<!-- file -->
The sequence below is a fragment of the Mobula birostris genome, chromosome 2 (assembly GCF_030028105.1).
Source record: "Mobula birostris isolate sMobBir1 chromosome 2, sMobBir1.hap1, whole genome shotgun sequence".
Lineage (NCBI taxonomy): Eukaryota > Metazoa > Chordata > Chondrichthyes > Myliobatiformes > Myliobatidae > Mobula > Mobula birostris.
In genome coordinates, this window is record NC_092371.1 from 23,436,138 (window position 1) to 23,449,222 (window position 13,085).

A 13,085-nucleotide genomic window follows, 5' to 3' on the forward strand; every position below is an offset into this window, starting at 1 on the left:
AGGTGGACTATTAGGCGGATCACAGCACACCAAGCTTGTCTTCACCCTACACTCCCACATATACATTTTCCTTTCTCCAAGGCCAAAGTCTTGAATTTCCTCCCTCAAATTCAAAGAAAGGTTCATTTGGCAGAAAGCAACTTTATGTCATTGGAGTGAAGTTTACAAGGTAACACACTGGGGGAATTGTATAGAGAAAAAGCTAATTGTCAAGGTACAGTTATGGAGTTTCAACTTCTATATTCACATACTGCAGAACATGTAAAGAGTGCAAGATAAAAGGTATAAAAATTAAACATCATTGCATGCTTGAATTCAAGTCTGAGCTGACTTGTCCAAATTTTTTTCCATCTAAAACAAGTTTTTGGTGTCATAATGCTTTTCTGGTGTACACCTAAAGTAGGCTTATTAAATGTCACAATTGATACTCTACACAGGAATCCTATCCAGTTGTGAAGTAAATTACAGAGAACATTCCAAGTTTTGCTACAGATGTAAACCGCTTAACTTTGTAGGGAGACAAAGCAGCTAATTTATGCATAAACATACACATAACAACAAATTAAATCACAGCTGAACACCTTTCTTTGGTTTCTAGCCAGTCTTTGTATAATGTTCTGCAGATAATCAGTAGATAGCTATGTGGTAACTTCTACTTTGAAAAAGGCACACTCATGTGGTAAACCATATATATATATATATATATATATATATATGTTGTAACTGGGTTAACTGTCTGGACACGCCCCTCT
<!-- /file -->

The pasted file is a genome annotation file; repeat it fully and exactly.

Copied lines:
The sequence below is a fragment of the Mobula birostris genome, chromosome 2 (assembly GCF_030028105.1).
Source record: "Mobula birostris isolate sMobBir1 chromosome 2, sMobBir1.hap1, whole genome shotgun sequence".
Lineage (NCBI taxonomy): Eukaryota > Metazoa > Chordata > Chondrichthyes > Myliobatiformes > Myliobatidae > Mobula > Mobula birostris.
In genome coordinates, this window is record NC_092371.1 from 23,436,138 (window position 1) to 23,449,222 (window position 13,085).

A 13,085-nucleotide genomic window follows, 5' to 3' on the forward strand; every position below is an offset into this window, starting at 1 on the left:
AGGTGGACTATTAGGCGGATCACAGCACACCAAGCTTGTCTTCACCCTACACTCCCACATATACATTTTCCTTTCTCCAAGGCCAAAGTCTTGAATTTCCTCCCTCAAATTCAAAGAAAGGTTCATTTGGCAGAAAGCAACTTTATGTCATTGGAGTGAAGTTTACAAGGTAACACACTGGGGGAATTGTATAGAGAAAAAGCTAATTGTCAAGGTACAGTTATGGAGTTTCAACTTCTATATTCACATACTGCAGAACATGTAAAGAGTGCAAGATAAAAGGTATAAAAATTAAACATCATTGCATGCTTGAATTCAAGTCTGAGCTGACTTGTCCAAATTTTTTTCCATCTAAAACAAGTTTTTGGTGTCATAATGCTTTTCTGGTGTACACCTAAAGTAGGCTTATTAAATGTCACAATTGATACTCTACACAGGAATCCTATCCAGTTGTGAAGTAAATTACAGAGAACATTCCAAGTTTTGCTACAGATGTAAACCGCTTAACTTTGTAGGGAGACAAAGCAGCTAATTTATGCATAAACATACACATAACAACAAATTAAATCACAGCTGAACACCTTTCTTTGGTTTCTAGCCAGTCTTTGTATAATGTTCTGCAGATAATCAGTAGATAGCTATGTGGTAACTTCTACTTTGAAAAAGGCACACTCATGTGGTAAACCATATATATATATATATATATATATATATATGTTGTAACTGGGTTAACTGTCTGGACACGCCCCTCT